Sunday, February 26, 2012

spousal tribute

A spousal tribute to Grannymom
Here it is a blustery cold February morning, and instead of re-loading the wood stove & convincing it to pump out hellish amounts of heat I am sitting at a computer keyboard and typing out my thoughts.  Yes, I do have them now and again, despite my facial expression that generally registers a "duhhhhh?" look.  (Note, to be spoken starting in a low tone, ending with a higher tone.)

To what do I attribute this moment of cold-tolerating diversion?  Blame the Maclean’s magazine.  Now from time to time, despite Canada Post's best efforts, it arrives on time on Friday - giving me Friday, Saturday & Sunday to browse its (usually) informative pages in my designated "reading room"  (a.k.a. the bathroom.)  This week featured an article on how some parents regard the loss of unborn children, and the emotional roller-coaster some feel after the event.
Now, I can tell you that before the last of our children was born, we (as husband/wife, father/mother) suffered the unexpected termination of a pregnancy, blaming what we understood as the extreme emotional upheaval caused by the imminent death of my mother-in-law, and the several weeks my wife spent at her mother's trying to aid/comfort her dying parent.  Nevertheless, the memory of these sad events caused me to reflect on what I would tell this unborn one about the "family" he/she would be a part of, had not circumstances been as they were.

Let me begin by reminding the reader that many years ago, a decision was reached that this husband and wife team would have as many children as the Lord would permit.  This DOES NOT mean that we regard those of a different personal persuasion of being sinful or lacking in any spiritual competence.
Having "lots" of kids has brought (mostly) joy and (sometimes) not so much!   It has been an exercise of overwhelming trust and confidence in the Lord, beginning with the prayerful request (prior to each pregnancy) that the Lord in His mercy and grace would grant that the soon-to-be-child would find favour in His sight and "be" a Christian.  This was done from a purely selfish motive.  As a "Christian" family, the hope was that the combined "Christian-ness" would be an influence for good, to both the family as a unit and the broader community at large.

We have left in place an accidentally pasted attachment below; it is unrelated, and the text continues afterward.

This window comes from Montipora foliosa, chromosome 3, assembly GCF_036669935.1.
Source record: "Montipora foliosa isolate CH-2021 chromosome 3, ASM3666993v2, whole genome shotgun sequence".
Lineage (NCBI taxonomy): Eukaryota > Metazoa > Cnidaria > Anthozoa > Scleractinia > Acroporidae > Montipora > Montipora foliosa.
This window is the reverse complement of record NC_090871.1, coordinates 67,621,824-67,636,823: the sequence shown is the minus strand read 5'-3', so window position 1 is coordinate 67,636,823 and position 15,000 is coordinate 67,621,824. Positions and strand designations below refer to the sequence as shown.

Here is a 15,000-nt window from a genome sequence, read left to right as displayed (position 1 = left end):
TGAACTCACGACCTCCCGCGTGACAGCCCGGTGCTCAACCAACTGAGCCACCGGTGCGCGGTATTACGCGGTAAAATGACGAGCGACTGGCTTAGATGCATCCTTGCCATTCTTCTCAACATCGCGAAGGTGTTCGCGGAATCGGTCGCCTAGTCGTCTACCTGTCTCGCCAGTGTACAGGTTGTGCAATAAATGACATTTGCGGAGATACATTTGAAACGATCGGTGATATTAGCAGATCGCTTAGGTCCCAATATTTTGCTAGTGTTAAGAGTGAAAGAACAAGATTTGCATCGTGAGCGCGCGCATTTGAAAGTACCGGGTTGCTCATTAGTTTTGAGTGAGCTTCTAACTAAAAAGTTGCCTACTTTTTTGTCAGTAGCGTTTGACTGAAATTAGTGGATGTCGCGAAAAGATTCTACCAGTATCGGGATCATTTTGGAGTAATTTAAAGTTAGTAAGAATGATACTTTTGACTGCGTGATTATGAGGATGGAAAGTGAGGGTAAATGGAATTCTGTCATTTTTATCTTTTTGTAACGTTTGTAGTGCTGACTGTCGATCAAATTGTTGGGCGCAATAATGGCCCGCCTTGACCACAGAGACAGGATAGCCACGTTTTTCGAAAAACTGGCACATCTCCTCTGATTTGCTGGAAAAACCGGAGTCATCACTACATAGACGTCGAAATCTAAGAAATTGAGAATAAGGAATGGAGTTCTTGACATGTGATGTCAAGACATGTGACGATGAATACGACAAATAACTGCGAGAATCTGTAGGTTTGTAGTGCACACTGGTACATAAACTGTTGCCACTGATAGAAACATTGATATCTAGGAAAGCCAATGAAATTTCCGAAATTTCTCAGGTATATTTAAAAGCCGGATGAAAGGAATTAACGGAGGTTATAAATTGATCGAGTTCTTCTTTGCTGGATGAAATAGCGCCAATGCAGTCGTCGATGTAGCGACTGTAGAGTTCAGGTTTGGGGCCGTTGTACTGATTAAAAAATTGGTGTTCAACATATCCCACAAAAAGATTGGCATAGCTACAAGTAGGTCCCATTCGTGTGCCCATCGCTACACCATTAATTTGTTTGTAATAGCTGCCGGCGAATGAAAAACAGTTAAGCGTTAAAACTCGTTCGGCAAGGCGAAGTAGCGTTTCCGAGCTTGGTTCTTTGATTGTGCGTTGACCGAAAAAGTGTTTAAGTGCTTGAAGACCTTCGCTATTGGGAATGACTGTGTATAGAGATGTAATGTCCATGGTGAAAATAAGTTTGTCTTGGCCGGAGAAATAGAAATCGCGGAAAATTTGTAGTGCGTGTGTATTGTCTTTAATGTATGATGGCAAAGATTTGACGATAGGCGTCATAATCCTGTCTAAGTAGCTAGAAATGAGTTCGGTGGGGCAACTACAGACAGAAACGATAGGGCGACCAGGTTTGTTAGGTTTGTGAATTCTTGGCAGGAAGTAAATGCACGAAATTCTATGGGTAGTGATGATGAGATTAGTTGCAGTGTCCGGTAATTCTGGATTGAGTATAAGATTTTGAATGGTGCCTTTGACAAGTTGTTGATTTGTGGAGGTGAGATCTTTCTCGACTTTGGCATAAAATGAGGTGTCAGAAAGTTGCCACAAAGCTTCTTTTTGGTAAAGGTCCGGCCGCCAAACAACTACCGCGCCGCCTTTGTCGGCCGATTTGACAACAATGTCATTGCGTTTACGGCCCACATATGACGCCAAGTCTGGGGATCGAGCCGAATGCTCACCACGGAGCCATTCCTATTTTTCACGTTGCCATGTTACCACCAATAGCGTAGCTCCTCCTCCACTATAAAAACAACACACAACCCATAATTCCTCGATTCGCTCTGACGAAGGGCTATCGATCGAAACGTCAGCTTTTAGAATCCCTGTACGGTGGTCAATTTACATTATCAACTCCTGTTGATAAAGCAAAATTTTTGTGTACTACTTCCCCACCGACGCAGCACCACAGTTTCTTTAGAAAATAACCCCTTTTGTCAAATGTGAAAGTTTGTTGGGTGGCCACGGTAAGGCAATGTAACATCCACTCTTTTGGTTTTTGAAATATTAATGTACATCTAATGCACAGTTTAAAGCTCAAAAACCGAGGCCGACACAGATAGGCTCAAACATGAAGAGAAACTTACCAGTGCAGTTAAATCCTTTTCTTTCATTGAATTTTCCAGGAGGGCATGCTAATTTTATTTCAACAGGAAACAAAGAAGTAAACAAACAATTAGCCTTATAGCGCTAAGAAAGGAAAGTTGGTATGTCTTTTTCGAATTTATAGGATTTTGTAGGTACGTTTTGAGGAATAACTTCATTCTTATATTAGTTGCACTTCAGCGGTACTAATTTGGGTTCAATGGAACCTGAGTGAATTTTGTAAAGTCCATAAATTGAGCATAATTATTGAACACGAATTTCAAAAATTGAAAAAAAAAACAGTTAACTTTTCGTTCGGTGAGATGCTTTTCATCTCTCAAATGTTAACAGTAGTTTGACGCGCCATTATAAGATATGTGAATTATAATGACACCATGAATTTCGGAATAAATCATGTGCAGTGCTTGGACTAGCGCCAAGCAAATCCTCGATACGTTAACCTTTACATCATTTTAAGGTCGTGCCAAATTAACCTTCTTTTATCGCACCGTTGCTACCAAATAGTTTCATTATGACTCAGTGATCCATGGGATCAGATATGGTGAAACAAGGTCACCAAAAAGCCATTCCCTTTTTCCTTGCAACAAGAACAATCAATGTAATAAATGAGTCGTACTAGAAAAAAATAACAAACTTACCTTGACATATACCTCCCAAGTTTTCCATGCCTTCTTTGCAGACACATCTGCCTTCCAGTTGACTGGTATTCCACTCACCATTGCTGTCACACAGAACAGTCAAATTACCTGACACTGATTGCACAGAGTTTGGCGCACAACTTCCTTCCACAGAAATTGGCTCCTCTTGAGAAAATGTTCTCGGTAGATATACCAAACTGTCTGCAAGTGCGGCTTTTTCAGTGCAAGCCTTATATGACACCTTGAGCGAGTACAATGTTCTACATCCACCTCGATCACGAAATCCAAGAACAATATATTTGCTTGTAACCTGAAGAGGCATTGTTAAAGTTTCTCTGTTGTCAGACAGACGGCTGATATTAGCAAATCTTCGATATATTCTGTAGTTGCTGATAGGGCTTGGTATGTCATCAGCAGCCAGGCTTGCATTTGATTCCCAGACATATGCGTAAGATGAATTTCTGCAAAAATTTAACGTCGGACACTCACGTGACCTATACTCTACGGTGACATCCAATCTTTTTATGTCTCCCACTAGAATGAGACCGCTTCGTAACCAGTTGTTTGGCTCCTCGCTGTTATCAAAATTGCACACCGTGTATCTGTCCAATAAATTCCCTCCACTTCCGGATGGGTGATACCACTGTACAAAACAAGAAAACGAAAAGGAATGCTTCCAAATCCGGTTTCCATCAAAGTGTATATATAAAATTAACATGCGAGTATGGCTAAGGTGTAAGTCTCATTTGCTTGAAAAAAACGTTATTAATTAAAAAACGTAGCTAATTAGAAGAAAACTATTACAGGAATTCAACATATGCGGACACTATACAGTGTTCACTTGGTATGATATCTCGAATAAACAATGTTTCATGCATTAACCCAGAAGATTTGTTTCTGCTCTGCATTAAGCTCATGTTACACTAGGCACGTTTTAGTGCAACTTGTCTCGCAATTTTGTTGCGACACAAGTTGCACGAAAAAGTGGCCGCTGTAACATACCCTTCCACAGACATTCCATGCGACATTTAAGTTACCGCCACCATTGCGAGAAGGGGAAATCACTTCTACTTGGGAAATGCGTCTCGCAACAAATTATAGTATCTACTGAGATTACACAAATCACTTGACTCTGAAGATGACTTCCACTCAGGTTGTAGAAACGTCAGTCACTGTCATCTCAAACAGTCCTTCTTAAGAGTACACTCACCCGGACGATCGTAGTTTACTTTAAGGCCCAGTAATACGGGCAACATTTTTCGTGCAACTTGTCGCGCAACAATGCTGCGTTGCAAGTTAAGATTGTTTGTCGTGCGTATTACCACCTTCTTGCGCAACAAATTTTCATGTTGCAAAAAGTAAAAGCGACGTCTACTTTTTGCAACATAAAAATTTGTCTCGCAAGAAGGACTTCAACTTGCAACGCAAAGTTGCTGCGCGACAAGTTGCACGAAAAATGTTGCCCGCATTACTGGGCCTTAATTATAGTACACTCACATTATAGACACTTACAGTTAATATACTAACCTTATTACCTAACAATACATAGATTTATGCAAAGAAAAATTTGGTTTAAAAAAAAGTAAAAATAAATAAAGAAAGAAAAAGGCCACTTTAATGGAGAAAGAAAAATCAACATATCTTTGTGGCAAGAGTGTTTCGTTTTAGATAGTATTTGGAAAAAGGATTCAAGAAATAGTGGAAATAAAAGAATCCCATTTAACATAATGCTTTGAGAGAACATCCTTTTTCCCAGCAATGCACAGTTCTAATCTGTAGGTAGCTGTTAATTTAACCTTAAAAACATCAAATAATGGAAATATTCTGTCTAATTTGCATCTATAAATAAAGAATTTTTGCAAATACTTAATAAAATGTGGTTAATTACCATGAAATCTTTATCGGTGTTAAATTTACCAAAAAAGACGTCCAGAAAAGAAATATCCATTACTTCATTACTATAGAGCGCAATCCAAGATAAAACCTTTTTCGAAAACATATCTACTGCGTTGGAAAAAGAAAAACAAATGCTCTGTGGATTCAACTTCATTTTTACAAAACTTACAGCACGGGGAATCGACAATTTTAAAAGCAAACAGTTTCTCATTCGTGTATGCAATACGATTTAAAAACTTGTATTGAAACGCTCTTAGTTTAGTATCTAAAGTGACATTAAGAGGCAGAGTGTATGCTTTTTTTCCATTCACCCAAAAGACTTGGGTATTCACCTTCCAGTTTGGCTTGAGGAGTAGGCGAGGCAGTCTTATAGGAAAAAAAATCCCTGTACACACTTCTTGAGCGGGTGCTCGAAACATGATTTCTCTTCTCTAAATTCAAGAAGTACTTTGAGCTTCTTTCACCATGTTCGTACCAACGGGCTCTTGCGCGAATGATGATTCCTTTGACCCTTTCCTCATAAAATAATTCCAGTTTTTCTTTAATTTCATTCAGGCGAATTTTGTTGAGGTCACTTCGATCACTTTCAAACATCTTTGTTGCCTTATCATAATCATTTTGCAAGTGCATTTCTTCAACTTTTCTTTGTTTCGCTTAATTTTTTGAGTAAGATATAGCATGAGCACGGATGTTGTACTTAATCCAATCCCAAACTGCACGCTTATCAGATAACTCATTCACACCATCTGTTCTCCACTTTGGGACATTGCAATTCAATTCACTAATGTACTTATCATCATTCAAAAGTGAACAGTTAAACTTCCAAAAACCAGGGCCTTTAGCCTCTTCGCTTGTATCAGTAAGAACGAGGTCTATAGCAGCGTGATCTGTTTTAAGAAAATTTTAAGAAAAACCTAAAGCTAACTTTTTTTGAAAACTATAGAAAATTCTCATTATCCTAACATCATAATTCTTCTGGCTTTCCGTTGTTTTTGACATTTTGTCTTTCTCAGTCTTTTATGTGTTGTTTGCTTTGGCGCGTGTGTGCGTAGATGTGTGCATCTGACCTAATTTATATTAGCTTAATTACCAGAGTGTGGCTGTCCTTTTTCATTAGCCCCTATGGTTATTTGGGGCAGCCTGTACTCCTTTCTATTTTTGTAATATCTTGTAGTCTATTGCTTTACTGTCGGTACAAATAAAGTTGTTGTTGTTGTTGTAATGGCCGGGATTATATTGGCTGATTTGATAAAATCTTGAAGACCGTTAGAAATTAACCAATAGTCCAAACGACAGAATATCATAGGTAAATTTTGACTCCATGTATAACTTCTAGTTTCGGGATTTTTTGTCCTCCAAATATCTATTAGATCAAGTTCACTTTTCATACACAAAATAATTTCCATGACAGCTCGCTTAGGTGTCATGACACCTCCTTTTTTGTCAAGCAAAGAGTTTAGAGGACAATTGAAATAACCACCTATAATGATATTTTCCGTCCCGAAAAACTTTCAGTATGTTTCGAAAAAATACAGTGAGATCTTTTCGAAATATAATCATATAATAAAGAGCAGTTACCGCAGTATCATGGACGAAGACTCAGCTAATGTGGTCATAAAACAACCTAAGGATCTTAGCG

Of such are the plans of mice and men!  The problem with dreams of this sort is that the reality of the in-born sinful nature of mankind as a whole becomes more and more apparent.   This becomes more and more of a reality in close proximity.  It is no vain observation that "absence makes the heart grow fonder" - it is only in day-to-day proximity that the Christian context of "as iron sharpens iron" becomes apparent.  Sparks fly.  Tempers rage.  Mean-spirited things are said - and remembered - for far too longer than is required.  Forgiveness becomes conditional, if given at all.  Why is it that the "bad" memories outlast the "good" memories?  As we age, the absence makes the heart grow fonder changes to "absence make the heart grow stronger in contempt" and "Oh what a relief it is (that I don't have to put up with your face, and by the way, GET OUT OF MY FACE, BITCH!)"
This is where I am extremely thankful for my spouse.  She is a high-spirited crusader to my lackluster attempts.  She is reconciliatory and expects the same from me.  I often and mostly disappoint her in that regard!  I usually try to see the opposing view in an attempt to diffuse a bubbling/boiling/turbulent situation.  Generally I am not very good at that either!

I say with great sadness that I see the beginnings of a great breach in this family's Christian cohesiveness.   Unfortunately, the ones at the heart of the breech are, in relative terms, ignorant, alas, blissfully ignorant, of the damage being done - not only to the "family" as a unit, but to the over-all Christian testimony of the family collectively and individually.  This process, in my estimation, began over a year ago, for reasons that I will not get into here, apart from an oblique comment regarding inflated egos.
So what would I say to the unborn one?  In much love I would say, "Listen to my wife.  Expect Godly counsel.  She’s in it for you, and for the Lord.  Love your brothers and sisters.   Forgive the pettiness as it rears its ugly head.   Expect and understand “sibling rivalry”.  Be bold, yet tempered in your Christian speech.   “Slow to speak, slow to wrath."  Practice and contemplate love and what it looks like.  Be different.  Honour your mother and your father.  Use triple-ply bathroom tissue – it’s worth the extra!  Finally, welcome to the family, flawed as it is, there is hope...


  1. Welcome to the family- flawed as it is, there is still hope. :D This is true.

    And it is also true that you try to see the opposing view in order to diffuse the situation. Sometimes that works, and sometimes it makes me like that little alien on Bugs Bunny, huffing and retorting, "You are making me very angry!"

    I love you. I am thankful for you, and I am awed by the grace of God in bringing us together and keeping us together, opposites as we are.

    Thanks for this.

  2. Oh Dad. This is beautiful. You made me cry.


    But I love you, and Mom, and every one of those God has put in my life, even if I do want to bitch-slap the hell out of them from time to time. (and I am positive I deserve a two by four to my head once in a while.)
    Each word you typed was dripping with grace and wisdom, and I agree with Mom, thanks for writing this.

    1. Do I have ALL the answers - no. But, I might have some...